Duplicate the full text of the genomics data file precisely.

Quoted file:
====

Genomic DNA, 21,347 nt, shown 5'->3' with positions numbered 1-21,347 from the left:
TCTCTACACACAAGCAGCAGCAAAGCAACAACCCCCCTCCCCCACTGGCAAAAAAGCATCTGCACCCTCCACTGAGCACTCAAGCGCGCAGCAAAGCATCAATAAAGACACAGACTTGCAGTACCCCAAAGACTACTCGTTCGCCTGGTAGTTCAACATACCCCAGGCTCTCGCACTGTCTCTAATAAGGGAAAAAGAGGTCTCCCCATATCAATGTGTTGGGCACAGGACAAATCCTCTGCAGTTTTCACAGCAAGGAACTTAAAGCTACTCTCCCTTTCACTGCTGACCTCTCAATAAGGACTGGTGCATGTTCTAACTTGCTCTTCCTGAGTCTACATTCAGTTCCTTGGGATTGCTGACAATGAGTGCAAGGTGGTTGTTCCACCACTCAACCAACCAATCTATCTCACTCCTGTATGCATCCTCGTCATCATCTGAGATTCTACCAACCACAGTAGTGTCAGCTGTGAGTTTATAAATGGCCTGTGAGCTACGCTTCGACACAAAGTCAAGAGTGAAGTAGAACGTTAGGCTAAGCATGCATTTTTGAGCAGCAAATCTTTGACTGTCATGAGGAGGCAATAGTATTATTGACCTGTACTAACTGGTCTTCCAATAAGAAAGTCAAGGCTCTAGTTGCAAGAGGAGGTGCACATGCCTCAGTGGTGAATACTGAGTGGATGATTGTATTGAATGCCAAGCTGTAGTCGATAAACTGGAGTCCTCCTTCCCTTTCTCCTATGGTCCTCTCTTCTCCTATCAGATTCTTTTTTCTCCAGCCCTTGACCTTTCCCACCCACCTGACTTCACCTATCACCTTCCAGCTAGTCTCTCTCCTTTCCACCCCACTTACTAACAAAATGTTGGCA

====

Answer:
Genomic DNA, 21,347 nt, shown 5'->3' with positions numbered 1-21,347 from the left:
TCTCTACACACAAGCAGCAGCAAAGCAACAACCCCCCTCCCCCACTGGCAAAAAAGCATCTGCACCCTCCACTGAGCACTCAAGCGCGCAGCAAAGCATCAATAAAGACACAGACTTGCAGTACCCCAAAGACTACTCGTTCGCCTGGTAGTTCAACATACCCCAGGCTCTCGCACTGTCTCTAATAAGGGAAAAAGAGGTCTCCCCATATCAATGTGTTGGGCACAGGACAAATCCTCTGCAGTTTTCACAGCAAGGAACTTAAAGCTACTCTCCCTTTCACTGCTGACCTCTCAATAAGGACTGGTGCATGTTCTAACTTGCTCTTCCTGAGTCTACATTCAGTTCCTTGGGATTGCTGACAATGAGTGCAAGGTGGTTGTTCCACCACTCAACCAACCAATCTATCTCACTCCTGTATGCATCCTCGTCATCATCTGAGATTCTACCAACCACAGTAGTGTCAGCTGTGAGTTTATAAATGGCCTGTGAGCTACGCTTCGACACAAAGTCAAGAGTGAAGTAGAACGTTAGGCTAAGCATGCATTTTTGAGCAGCAAATCTTTGACTGTCATGAGGAGGCAATAGTATTATTGACCTGTACTAACTGGTCTTCCAATAAGAAAGTCAAGGCTCTAGTTGCAAGAGGAGGTGCACATGCCTCAGTGGTGAATACTGAGTGGATGATTGTATTGAATGCCAAGCTGTAGTCGATAAACTGGAGTCCTCCTTCCCTTTCTCCTATGGTCCTCTCTTCTCCTATCAGATTCTTTTTTCTCCAGCCCTTGACCTTTCCCACCCACCTGACTTCACCTATCACCTTCCAGCTAGTCTCTCTCCTTTCCACCCCACTTACTAACAAAATGTTGGCA